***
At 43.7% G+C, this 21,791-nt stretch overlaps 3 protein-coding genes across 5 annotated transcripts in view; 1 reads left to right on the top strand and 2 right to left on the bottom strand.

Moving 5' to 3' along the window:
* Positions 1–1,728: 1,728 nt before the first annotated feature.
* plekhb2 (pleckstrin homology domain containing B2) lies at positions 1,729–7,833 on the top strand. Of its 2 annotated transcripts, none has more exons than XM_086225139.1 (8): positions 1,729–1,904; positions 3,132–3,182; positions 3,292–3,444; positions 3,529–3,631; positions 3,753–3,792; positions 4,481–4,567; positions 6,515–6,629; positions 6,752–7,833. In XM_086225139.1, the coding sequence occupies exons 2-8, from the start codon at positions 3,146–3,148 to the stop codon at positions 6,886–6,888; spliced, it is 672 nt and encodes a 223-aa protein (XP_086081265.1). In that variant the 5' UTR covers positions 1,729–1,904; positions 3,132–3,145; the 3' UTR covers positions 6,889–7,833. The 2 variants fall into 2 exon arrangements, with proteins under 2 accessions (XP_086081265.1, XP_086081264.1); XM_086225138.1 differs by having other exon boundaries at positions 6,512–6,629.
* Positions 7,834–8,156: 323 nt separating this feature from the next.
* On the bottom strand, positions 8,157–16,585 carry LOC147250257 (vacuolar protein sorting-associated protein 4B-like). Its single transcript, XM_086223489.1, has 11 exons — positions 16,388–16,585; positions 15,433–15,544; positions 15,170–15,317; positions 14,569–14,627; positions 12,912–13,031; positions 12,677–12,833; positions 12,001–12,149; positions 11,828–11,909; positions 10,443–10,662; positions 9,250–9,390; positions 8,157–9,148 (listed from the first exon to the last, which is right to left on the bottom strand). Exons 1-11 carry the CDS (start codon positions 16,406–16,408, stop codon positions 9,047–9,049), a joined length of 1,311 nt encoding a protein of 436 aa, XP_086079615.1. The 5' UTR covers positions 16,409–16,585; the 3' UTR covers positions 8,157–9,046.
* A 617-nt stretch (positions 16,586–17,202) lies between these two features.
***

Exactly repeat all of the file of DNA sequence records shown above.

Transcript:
At 43.7% G+C, this 21,791-nt stretch overlaps 3 protein-coding genes across 5 annotated transcripts in view; 1 reads left to right on the top strand and 2 right to left on the bottom strand.

Moving 5' to 3' along the window:
* Positions 1–1,728: 1,728 nt before the first annotated feature.
* plekhb2 (pleckstrin homology domain containing B2) lies at positions 1,729–7,833 on the top strand. Of its 2 annotated transcripts, none has more exons than XM_086225139.1 (8): positions 1,729–1,904; positions 3,132–3,182; positions 3,292–3,444; positions 3,529–3,631; positions 3,753–3,792; positions 4,481–4,567; positions 6,515–6,629; positions 6,752–7,833. In XM_086225139.1, the coding sequence occupies exons 2-8, from the start codon at positions 3,146–3,148 to the stop codon at positions 6,886–6,888; spliced, it is 672 nt and encodes a 223-aa protein (XP_086081265.1). In that variant the 5' UTR covers positions 1,729–1,904; positions 3,132–3,145; the 3' UTR covers positions 6,889–7,833. The 2 variants fall into 2 exon arrangements, with proteins under 2 accessions (XP_086081265.1, XP_086081264.1); XM_086225138.1 differs by having other exon boundaries at positions 6,512–6,629.
* Positions 7,834–8,156: 323 nt separating this feature from the next.
* On the bottom strand, positions 8,157–16,585 carry LOC147250257 (vacuolar protein sorting-associated protein 4B-like). Its single transcript, XM_086223489.1, has 11 exons — positions 16,388–16,585; positions 15,433–15,544; positions 15,170–15,317; positions 14,569–14,627; positions 12,912–13,031; positions 12,677–12,833; positions 12,001–12,149; positions 11,828–11,909; positions 10,443–10,662; positions 9,250–9,390; positions 8,157–9,148 (listed from the first exon to the last, which is right to left on the bottom strand). Exons 1-11 carry the CDS (start codon positions 16,406–16,408, stop codon positions 9,047–9,049), a joined length of 1,311 nt encoding a protein of 436 aa, XP_086079615.1. The 5' UTR covers positions 16,409–16,585; the 3' UTR covers positions 8,157–9,046.
* A 617-nt stretch (positions 16,586–17,202) lies between these two features.